A talk by Moonwalker and Geologist Harrison Schmitt
at Reykjavík University – July 9, 2015 at 5.00 pm.
Hosted by The Exploration Museum.
The exposure of Apollo Astronauts to the geology of Iceland contributed greatly to their experience as they prepared for lunar exploration and sampling. All the lunar landing crews benefited from examination of the varied rock assemblages found in glacial outwash channels that resemble the complexities of the lunar surface debris layer.
In his talk, Harrison Schmitt tells us about his trip to the Moon, his scientific work on the lunar surface and the role that Iceland played in the training of the Apollo astronauts.
Harrison Schmitt has the diverse experience of a geologist, pilot, astronaut, administrator, businessman, writer, and U. S. Senator. He is a honorary fellow of the Geological Society of America.
At the end of his talk, Schmitt will be presented with the first annual Leif Erikson Exploration Award, by the President of Iceland, Ólafur Ragnar Grímsson, on the occasion of Schmitt’s 80th birthday this week.
The Apollo 8 mission in December 1968 was a bright spot at the end of an otherwise bleak year in American history. After riots and the assassinations of MLK and RFK, people watched in awe as the three astronauts broadcast the first live pictures from the moon. The astronauts also captured astonishing photographs which revealed the fragility and isolation of our planet. The most famous, Earthrise by Bill Anders, has become one of history’s most influential images.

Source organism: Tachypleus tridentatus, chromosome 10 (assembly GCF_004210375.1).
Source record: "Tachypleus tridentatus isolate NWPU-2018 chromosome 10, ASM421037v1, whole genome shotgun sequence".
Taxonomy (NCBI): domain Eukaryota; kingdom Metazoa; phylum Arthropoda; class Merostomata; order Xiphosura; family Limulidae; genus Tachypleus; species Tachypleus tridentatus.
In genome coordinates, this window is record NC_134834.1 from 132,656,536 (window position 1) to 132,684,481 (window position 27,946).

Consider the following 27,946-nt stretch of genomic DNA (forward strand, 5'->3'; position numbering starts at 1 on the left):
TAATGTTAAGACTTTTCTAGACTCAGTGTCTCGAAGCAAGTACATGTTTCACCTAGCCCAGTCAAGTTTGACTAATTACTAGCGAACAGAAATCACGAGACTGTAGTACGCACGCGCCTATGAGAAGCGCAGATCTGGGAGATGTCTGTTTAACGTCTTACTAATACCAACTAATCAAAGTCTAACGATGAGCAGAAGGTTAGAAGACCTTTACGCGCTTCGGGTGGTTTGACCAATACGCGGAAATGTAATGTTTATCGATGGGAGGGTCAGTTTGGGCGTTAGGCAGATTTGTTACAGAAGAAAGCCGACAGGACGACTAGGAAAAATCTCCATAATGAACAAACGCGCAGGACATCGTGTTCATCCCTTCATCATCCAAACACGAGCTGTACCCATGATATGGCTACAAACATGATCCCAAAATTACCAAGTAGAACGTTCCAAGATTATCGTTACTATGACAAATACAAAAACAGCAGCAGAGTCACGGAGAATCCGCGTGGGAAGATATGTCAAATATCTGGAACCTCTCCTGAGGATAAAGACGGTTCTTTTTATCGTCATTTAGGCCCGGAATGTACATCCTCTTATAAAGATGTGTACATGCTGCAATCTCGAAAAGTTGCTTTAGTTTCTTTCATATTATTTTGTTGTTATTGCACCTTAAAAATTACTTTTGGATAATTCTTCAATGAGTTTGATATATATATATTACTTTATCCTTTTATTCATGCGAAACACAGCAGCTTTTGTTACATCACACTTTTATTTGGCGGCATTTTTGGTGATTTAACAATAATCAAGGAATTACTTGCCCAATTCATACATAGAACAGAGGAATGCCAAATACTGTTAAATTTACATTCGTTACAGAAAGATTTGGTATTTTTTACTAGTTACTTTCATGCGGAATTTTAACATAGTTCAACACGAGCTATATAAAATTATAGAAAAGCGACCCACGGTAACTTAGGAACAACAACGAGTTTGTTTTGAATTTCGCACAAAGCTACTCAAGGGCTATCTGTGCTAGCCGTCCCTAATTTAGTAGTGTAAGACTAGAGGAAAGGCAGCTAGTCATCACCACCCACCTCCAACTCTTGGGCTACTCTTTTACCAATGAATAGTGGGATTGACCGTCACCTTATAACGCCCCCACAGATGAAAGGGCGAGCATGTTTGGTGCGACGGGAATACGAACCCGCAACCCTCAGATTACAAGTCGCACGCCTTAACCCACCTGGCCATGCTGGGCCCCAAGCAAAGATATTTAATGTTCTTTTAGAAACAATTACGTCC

Apollo 8 took three days to travel to the Moon. It orbited ten times over the course of 20 hours. The crew made two television broadcasts. At the time, these broadcasts were the most watched TV programs ever.
Borman, Lovell and Anders made the second television broadcast at 55 hours into the flight. In it, the crew would broadcast the first television pictures of the Earth.
Sam Watson, Deputy Chief of Mission, Embassy of the United States of America, Reykjavik
Thank you, Sigrún. And thank you Örlygur who conceived this exhibition.
Good afternoon everyone. Thank you for inviting me to be a part of this wonderful event that recognizes a shared moment in U.S.-Icelandic history: the experience of America´s Apollo astronauts in Iceland in the 1960s as they prepared for their historic missions.
On behalf of the United States Embassy, let me congratulate you on this exhibition. Thank you for documenting this important aspect of the Apollo mission´s history.
On May 25, 1961, President John F. Kennedy announced his support for the Apollo program to the U.S. Congress. He said: “I believe that this nation should commit itself to achieving the goal, before this decade is out, of landing a man on the Moon and returning him safely to the Earth. No single space project in this period will be more impressive to mankind, or more important in the long-range exploration of space; and none will be so difficult or expensive to accomplish.”